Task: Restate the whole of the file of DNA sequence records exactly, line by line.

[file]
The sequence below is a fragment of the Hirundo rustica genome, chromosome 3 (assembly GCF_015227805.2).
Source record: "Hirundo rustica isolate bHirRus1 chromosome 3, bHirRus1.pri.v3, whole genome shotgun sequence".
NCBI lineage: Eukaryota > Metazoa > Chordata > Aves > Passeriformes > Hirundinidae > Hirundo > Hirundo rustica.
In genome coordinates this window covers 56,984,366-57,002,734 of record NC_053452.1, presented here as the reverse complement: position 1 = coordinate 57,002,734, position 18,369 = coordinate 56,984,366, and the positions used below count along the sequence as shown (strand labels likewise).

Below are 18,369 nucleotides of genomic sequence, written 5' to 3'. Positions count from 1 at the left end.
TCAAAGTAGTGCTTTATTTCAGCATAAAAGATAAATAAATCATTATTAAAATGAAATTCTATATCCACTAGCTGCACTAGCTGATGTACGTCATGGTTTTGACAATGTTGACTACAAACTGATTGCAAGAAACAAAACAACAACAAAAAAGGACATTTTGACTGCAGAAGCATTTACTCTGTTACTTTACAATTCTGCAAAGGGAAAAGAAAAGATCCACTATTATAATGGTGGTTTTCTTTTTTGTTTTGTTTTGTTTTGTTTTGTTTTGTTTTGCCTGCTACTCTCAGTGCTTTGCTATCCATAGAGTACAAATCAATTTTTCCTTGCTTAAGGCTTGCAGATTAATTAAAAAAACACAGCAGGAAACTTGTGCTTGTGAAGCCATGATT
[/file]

The sequence below is a fragment of the Hirundo rustica genome, chromosome 3 (assembly GCF_015227805.2).
Source record: "Hirundo rustica isolate bHirRus1 chromosome 3, bHirRus1.pri.v3, whole genome shotgun sequence".
NCBI lineage: Eukaryota > Metazoa > Chordata > Aves > Passeriformes > Hirundinidae > Hirundo > Hirundo rustica.
In genome coordinates this window covers 56,984,366-57,002,734 of record NC_053452.1, presented here as the reverse complement: position 1 = coordinate 57,002,734, position 18,369 = coordinate 56,984,366, and the positions used below count along the sequence as shown (strand labels likewise).

Below are 18,369 nucleotides of genomic sequence, written 5' to 3'. Positions count from 1 at the left end.
TCAAAGTAGTGCTTTATTTCAGCATAAAAGATAAATAAATCATTATTAAAATGAAATTCTATATCCACTAGCTGCACTAGCTGATGTACGTCATGGTTTTGACAATGTTGACTACAAACTGATTGCAAGAAACAAAACAACAACAAAAAAGGACATTTTGACTGCAGAAGCATTTACTCTGTTACTTTACAATTCTGCAAAGGGAAAAGAAAAGATCCACTATTATAATGGTGGTTTTCTTTTTTGTTTTGTTTTGTTTTGTTTTGTTTTGTTTTGCCTGCTACTCTCAGTGCTTTGCTATCCATAGAGTACAAATCAATTTTTCCTTGCTTAAGGCTTGCAGATTAATTAAAAAAACACAGCAGGAAACTTGTGCTTGTGAAGCCATGATT